Dairy farmers failing to pick up marginally lame cows when locomotion scoring are losing 4% of milk a cow.
But by picking up on cows at locomotion score three before “they slip further off the cliff” farmers can help to improve recovery times, milk production and fertility.
Score three cows are ones that display a curved back when they stand and when they walk, explained Michael Bain, from Zinpro.
He said a total of 65% of 289 US dairy farmers surveyed said foot health was the biggest factor limiting yield.
But further studies showed lameness prevalence is often two times higher than initially perceived.
Mr Bain said pressure constraints meant many farmers were missing these “most important cows”, adding: “I don’t know many people who would present these cows to be foot trimmed.”
As a result Mr Bain said “a lot of money was being left on the table”.
It is estimated that every cow at condition score three loses 4% of milk production (see table).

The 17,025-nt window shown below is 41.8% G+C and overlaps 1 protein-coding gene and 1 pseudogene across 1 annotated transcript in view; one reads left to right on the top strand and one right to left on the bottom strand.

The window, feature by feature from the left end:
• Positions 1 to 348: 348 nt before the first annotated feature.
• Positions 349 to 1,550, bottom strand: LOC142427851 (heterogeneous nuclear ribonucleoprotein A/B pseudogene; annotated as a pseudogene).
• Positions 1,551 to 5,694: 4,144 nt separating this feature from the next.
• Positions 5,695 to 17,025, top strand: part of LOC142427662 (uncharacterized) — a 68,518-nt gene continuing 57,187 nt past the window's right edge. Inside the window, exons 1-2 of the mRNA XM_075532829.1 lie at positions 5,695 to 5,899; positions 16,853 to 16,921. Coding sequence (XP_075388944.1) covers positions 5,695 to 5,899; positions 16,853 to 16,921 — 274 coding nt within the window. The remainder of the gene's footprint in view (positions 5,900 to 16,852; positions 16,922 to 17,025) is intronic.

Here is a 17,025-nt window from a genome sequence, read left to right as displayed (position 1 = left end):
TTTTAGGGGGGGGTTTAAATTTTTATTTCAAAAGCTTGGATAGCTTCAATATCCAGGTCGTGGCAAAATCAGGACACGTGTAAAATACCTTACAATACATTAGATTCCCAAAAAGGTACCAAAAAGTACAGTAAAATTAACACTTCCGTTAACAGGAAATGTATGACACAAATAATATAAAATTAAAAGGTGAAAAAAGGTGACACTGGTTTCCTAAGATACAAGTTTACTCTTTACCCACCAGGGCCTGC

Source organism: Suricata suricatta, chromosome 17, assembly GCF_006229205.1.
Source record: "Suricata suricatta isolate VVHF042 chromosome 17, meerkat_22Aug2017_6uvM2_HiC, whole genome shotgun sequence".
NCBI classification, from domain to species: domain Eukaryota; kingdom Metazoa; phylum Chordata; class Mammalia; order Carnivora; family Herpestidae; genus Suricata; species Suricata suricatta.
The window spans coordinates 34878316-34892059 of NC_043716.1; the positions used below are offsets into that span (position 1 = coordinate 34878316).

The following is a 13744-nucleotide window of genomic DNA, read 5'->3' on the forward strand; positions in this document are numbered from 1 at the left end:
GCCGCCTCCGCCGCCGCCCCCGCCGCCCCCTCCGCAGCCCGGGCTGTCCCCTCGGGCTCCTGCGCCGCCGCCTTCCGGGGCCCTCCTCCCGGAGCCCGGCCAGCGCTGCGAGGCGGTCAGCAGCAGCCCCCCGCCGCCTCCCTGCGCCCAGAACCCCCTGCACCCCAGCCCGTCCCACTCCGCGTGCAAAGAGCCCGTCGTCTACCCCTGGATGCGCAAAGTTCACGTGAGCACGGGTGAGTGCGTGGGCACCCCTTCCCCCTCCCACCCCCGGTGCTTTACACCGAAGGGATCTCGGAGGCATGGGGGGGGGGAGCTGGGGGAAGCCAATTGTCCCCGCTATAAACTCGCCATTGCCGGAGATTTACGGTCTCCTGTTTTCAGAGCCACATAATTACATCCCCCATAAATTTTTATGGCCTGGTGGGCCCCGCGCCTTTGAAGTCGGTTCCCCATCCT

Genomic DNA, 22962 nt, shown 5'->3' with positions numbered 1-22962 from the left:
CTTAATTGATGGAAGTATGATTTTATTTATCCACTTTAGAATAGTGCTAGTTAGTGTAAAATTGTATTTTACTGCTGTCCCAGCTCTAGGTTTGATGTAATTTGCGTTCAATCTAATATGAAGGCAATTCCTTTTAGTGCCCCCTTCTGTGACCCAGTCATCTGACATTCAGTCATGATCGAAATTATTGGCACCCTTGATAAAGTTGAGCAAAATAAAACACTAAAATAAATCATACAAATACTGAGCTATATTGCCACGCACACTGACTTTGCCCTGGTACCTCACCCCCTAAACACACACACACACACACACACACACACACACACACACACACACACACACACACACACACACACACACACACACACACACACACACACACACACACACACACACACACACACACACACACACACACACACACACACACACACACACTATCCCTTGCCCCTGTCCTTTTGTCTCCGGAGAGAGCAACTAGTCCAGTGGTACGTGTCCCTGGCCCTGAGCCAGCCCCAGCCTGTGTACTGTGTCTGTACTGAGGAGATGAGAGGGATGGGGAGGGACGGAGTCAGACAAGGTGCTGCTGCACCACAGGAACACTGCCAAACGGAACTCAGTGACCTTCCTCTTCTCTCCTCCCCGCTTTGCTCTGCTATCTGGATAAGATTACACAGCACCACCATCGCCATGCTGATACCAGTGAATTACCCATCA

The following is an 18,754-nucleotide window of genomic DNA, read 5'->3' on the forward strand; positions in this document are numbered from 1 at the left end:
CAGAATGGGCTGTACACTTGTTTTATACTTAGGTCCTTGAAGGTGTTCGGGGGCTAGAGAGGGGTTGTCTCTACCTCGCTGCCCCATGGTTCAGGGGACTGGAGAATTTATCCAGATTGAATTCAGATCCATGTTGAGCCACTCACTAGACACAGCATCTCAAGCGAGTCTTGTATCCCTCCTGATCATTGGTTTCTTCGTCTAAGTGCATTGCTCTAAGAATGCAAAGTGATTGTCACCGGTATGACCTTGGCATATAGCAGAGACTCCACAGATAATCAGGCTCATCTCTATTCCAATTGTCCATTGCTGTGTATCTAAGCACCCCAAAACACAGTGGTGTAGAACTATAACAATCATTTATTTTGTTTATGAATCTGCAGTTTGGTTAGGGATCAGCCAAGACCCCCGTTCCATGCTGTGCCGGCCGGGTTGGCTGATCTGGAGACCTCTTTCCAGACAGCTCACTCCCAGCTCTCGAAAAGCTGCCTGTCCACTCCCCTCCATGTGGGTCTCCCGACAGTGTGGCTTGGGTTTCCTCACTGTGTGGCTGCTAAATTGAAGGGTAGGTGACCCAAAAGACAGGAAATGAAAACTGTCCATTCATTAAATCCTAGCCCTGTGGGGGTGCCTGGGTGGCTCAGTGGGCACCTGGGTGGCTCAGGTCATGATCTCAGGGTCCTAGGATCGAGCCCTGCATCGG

Lameness also predisposes cows to other diseases such as mastitis and fertility problems (see table).
Mr Bain said locomotion scoring was an effective tool that farmers should use to assess lameness prevalence and severity within the herd.
“By actively looking for score three cows you can significantly improve the profit of your herd.
“By doing a routine trim she will be more likely to be at score two within one month’s time.
“So you will save the difference in milk loss between score two (2%) and score four (9%) – that’s 7% in total.”
To find out more on locomotion scoring and to calculate your increased revenue potential, visit www.zinpro.com/lameness/dairy